Cloud computing is definitely growing but much of the value accruing is to the current 3 big boys of Alphabet, Microsoft and Amazon. Hence, the dynamic trio are actually not the data centre REITs biggest customers but more of their biggest competitors. The deep pocket of the trio make them vicious rivals in the data centre business as they embark on aggressive building up of their own data centre infrastructure. The role of 3rd party data centres is more of to support the growth of the trio hyperscalers when they could not build fast enough and then turn to data centres firms to develop sites or to lease wholesale space.
Chanos further argued that as the trio hyperscalers grow more powerful, the margins they offer will grow even lower. REITs thus suffered from technical obsolescence and will soon be in a period of declining revenue and growth.
It seems that the domination of data centre REITs like Digital Realty, Equinix and Keppel DC REIT is coming to an end in the mid to long term. Who could have anticipated the possibility of such a development 2-3 years ago when data centres are all the rage then? Despite the significant decline in market pricing for DCREIT, I do not plan to acquire any units in DCREIT (unless it drops to below US$0.70 per unit for a 6% distribution yield to compensate for sufficient margin of safety) and will be keeping my investments in data centres to Keppel DC REIT, Ascendas REIT and Mapletree Industrial Trust backed by their well-heeled ultimate sponsor in Temasek Holdings.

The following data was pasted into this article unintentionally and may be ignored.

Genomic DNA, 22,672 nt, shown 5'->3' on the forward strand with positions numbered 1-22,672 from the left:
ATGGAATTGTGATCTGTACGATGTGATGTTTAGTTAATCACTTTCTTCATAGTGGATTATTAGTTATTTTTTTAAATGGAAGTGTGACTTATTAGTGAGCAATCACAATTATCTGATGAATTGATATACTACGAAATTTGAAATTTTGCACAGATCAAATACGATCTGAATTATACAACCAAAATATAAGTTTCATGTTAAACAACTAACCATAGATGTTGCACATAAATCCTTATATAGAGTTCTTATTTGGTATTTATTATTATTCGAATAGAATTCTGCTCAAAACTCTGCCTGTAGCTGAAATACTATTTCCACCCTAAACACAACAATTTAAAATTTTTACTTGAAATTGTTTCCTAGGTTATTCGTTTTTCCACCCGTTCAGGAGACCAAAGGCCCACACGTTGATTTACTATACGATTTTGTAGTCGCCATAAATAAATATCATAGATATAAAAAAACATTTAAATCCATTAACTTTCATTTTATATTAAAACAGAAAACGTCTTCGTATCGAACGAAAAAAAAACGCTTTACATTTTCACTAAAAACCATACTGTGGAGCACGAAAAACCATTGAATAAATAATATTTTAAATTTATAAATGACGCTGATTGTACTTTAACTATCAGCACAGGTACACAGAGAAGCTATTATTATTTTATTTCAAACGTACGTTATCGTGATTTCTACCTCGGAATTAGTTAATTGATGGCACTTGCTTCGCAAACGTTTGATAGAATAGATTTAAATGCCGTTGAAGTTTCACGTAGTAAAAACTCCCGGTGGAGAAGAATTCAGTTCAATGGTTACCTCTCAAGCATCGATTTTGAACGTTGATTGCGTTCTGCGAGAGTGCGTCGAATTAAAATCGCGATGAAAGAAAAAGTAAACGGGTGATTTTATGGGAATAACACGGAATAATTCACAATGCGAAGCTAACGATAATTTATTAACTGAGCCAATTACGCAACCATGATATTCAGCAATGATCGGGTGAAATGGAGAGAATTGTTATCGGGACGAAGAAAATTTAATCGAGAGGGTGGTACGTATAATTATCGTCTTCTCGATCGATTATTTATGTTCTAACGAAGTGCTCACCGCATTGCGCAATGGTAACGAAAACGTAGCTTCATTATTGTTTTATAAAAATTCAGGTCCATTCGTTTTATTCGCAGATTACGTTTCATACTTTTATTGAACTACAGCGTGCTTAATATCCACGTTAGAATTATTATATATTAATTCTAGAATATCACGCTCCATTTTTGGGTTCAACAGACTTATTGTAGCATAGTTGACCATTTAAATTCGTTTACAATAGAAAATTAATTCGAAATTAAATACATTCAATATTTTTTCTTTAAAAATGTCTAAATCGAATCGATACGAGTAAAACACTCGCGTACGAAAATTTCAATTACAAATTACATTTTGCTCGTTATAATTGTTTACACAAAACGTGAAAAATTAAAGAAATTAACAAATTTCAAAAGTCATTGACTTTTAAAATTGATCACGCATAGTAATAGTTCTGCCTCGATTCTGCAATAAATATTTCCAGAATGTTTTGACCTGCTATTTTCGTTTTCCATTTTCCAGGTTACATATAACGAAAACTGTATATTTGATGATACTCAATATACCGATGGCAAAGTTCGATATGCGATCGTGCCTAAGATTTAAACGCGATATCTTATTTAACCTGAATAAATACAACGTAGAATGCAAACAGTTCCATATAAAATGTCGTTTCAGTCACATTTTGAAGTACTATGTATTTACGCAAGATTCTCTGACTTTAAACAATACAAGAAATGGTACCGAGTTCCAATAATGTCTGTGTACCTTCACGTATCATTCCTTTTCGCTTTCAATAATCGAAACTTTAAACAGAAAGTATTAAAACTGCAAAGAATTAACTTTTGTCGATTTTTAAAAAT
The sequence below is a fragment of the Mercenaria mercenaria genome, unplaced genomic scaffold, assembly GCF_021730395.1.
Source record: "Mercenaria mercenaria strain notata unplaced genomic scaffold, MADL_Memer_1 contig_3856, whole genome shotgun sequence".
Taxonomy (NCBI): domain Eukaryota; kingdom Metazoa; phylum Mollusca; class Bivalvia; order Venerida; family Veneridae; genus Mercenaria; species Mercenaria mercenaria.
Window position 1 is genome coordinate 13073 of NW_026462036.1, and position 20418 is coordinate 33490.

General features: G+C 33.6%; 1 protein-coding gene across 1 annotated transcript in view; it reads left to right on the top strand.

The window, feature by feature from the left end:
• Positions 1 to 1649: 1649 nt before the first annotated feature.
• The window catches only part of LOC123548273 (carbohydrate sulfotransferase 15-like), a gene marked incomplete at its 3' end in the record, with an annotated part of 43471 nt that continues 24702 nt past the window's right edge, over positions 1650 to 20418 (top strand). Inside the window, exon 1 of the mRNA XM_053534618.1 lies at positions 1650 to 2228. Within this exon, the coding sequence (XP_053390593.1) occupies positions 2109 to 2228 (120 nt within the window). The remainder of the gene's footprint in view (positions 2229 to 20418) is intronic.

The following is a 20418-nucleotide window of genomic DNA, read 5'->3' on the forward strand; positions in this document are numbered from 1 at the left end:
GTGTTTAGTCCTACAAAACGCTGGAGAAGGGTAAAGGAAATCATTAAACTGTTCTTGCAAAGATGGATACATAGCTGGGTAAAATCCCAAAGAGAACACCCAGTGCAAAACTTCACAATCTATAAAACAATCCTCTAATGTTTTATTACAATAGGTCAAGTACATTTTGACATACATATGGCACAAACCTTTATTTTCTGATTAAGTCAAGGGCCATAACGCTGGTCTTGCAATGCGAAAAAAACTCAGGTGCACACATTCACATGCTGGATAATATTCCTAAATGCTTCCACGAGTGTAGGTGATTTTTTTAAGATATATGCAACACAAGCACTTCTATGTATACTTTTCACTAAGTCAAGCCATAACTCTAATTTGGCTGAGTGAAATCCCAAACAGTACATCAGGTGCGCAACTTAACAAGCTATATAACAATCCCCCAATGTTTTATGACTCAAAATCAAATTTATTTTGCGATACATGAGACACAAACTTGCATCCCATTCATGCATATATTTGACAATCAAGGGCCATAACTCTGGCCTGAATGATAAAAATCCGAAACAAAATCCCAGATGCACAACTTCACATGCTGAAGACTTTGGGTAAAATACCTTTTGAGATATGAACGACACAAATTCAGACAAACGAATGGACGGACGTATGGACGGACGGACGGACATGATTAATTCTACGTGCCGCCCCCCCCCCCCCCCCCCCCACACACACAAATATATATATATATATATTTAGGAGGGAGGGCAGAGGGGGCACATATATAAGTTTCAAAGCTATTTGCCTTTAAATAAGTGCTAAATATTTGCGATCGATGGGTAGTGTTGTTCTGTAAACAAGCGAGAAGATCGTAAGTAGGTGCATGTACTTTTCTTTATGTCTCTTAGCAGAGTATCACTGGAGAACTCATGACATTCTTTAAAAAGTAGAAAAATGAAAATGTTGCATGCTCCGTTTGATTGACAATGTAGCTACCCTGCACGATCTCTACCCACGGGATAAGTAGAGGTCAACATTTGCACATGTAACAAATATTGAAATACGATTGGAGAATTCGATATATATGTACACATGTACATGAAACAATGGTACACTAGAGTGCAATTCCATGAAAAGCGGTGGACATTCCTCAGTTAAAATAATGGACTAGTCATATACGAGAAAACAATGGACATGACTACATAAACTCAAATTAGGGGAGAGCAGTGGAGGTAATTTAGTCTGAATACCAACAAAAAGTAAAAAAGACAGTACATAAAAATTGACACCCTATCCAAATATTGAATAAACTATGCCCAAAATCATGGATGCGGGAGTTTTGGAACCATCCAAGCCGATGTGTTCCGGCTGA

(Note: There is also a problem with some retail investors who are over-confident in their views that one must always decide whether something is black or white/ Yes or No. The hard truth is that no one knows exactly when a spanner will be thrown into the works like the above latest development. Hence having a liberal mind on discussion of 2 sides of a coin should never be perceived to be "filmsy" or "airy". Neither should one be overly confrontational with aggressive "challenges" on others who writes about possibilities of different perspectives and things going either way.)
Bro don't get angry. I think the pie is big enough for reits to capture a portion of the cloud. The trio won't become a DC operator, it's not their core biz.ReplyDelete
Hi Bro Henry, no worries, I won't get angry lah....haha...my footnote at the bottom of the above post was intended for a heckler online that keeps pestering me on a Facebook Group since my past few postings on REITs. Some pple always must win an argument and insist that they are right and thus started heckling at others which I think is not polite. :)Delete
Yup, I agree with you absolutely that the pie should be big enough and that data centres are not just focused on clouds tenants. Hence I am still holding on to my current holdings that has data centres exposure. Just that, there is another threat for consideration that has surfaced which will have an impact on the industry. How big or small of this impact is the question mark here for me personally and I will want a higher yield now relative to previous time to compensate for the higher risk of holding on until there are greater clarity in future.
I am still holding KDC around 2.30+ and a bit of DCR from IPO. Will average down.ReplyDelete